1. jmhoffer
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    jmhoffer Contributing Member

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    Making evil truly evil.

    Discussion in 'Character Development' started by jmhoffer, Jul 2, 2013.

    Most fantasy stories are written with some sort of assumption that calling something evil makes it evil. It is rare to find any descriptions of what actually makes many so-called evil creatures 'evil'.

    Why are orcs evil? Because they act a lot like the Vikings on land? Why was Sauron evil? He was the least racist character in the series!

    This being said, I'm looking at a world controlled by daemons. These daemons aren't evil simply because they are daemons; they are evil because they are evil in the most horrendous religious sense of the word. They force humans to war for their entertainment, they spread diseases to watch human suffering, they torture innocent people only for their own sick pleasure. All of these things fall into evil, but I'm looking at making it even a few steps worse; rape (both men and women), eating children and babies and using live infants for sick games.

    This is a very, very dark fantasy setting, but I'm wondering if maybe this kind of description of evil goes too far?
     
  2. Acanthophis
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    Acanthophis ( ͡° ͜ʖ ͡°) Contributor

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    Sauron the least racist character in the series?! He looked upon men, elves, dwarves, hobbits, and every other living thing as inferior to himself. He was corrupted into thinking in such a way, but that doesn't justify his actions. He is evil, make no mistake.

    As for your question, I myself don't believe it goes very far, but that all depends on your overall atmosphere and tone; if Voldemort started raping women at the end of the last Harry Potter books, it would be completely out of place and would be taking it too far. Just be consistent with your darkness, and it will be fine.
     
  3. Man in the Box
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    Man in the Box Active Member

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    Same thought I had. Sauron thought everyone was equal, but only as long as they were beneath himself.

    Making a character do evil things to innocent people is a start.
     
  4. jmhoffer
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    jmhoffer Contributing Member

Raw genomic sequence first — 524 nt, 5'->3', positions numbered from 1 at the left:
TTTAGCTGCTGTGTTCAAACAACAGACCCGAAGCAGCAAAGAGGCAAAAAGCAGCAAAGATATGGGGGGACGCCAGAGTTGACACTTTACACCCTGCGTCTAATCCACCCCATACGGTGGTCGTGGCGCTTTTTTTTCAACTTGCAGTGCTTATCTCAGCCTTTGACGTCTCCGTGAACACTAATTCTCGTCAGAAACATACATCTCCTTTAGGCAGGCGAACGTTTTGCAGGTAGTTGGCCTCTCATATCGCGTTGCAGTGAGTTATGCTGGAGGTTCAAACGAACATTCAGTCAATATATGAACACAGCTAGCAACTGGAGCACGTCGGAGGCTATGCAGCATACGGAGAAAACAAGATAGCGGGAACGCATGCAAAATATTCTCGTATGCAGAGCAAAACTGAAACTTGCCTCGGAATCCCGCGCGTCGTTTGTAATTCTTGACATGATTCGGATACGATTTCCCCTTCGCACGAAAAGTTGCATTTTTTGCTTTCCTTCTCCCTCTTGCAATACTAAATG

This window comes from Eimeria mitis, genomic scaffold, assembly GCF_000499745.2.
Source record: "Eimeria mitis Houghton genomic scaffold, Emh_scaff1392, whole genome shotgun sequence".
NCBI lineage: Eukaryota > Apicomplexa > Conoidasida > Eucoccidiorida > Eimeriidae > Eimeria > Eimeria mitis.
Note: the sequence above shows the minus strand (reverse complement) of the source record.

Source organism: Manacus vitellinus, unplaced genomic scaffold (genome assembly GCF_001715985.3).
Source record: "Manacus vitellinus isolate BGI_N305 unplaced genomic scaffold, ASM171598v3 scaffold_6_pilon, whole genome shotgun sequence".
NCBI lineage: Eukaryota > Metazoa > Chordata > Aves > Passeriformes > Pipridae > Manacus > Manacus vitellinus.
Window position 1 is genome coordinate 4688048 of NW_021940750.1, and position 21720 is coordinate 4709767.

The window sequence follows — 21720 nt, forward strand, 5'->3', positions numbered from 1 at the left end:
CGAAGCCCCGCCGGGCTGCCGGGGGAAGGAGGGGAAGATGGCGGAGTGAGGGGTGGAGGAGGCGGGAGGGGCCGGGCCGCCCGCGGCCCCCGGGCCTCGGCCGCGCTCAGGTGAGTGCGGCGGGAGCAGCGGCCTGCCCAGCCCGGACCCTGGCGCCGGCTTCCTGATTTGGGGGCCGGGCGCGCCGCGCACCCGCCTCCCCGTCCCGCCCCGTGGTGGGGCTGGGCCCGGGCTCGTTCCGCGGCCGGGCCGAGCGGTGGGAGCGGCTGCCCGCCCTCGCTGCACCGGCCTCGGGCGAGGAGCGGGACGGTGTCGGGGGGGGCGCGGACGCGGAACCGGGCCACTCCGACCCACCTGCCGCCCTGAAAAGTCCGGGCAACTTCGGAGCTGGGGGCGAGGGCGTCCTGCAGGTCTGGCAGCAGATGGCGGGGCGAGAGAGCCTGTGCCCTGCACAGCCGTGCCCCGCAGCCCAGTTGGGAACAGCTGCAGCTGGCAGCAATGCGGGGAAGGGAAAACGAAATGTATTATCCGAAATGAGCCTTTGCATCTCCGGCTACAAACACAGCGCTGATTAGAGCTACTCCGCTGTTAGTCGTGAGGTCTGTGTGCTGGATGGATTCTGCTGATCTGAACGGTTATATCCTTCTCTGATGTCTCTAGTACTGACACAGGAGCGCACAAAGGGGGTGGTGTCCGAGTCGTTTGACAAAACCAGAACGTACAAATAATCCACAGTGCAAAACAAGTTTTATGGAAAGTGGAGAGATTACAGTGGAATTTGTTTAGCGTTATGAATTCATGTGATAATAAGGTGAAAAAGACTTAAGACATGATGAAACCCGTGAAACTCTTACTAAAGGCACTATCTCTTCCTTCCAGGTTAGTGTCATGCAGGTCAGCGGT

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    Every dictator puts everyone else beneath him. All the 'good' armies were racially pure, though. Sauron's army was made up of orcs, goblins, men and other creatures.
     
  5. heal41hp
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    heal41hp Contributing Member

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    The worst kind of "evil" I've encountered in fantasy is the sort you can't really disagree with (except maybe their methods). I know that's not really what this thread is about but I thought I'd toss it out there anyway.

    I think these are all very straightforward and blatant interpretations of evil. I might even go so far as to say "generic" despite the moral shock of some of them. Have you ever seen the movie "Fallen"? I find insidious evil/maliciousness far more scary than such things as rape, torture, and all that other gory stuff. Psychological torture and getting people to question themselves and reality is far more effective in my opinion. If these daemons possessed people and got them to do things they wouldn't normally do (though force is an option, it's less interesting than convincing them to do stuff so it's all on them rather than something that the daemon can be blamed for) or were able to cloak themselves in the appearance of people and did evil things in their name so as to undermine the credibility and such of the real person (even destroying their life in their own name) would be great. I hope that all makes sense and I didn't repeat myself too much...
     
  6. jmhoffer
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    jmhoffer Contributing Member

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    I'm basing this world off of Jewish theology rather than typical Christian theology. There is no evidence of daemonic possession in Jewish theology and I outright reject the very concept due to its inherent violation of free will. Jewish theology instead seems to point towards them being primarily spiritual beings with physical manifestations as there are physical descriptions of several kinds of daemons. Kaballah compares these daemonic forces to a vicious dog held by its owner on a long lead. While it appears to have independent power, it can be pulled back by HaShem before getting out of control. In the case of this world, G-d has released the lead.
     
  7. mbinks89
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    mbinks89 Active Member

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    Exorcism doesn't negate the prospect of free will. A person who will become possessed has usually invited the demon in some way into their life by the absence of Christ in their lives, because demons cannot be around God/Yahweh, and vise versa (and of course, God takes dominance here.) Demons are powerless against the will of God. To possess someone, they must have God's consent, and this is only granted when that person has rebelled against God and opened themselves to what is Satanic -- given, they may have done this unintentionally, through meddling with Ouija board, or other seemingly harmless "games."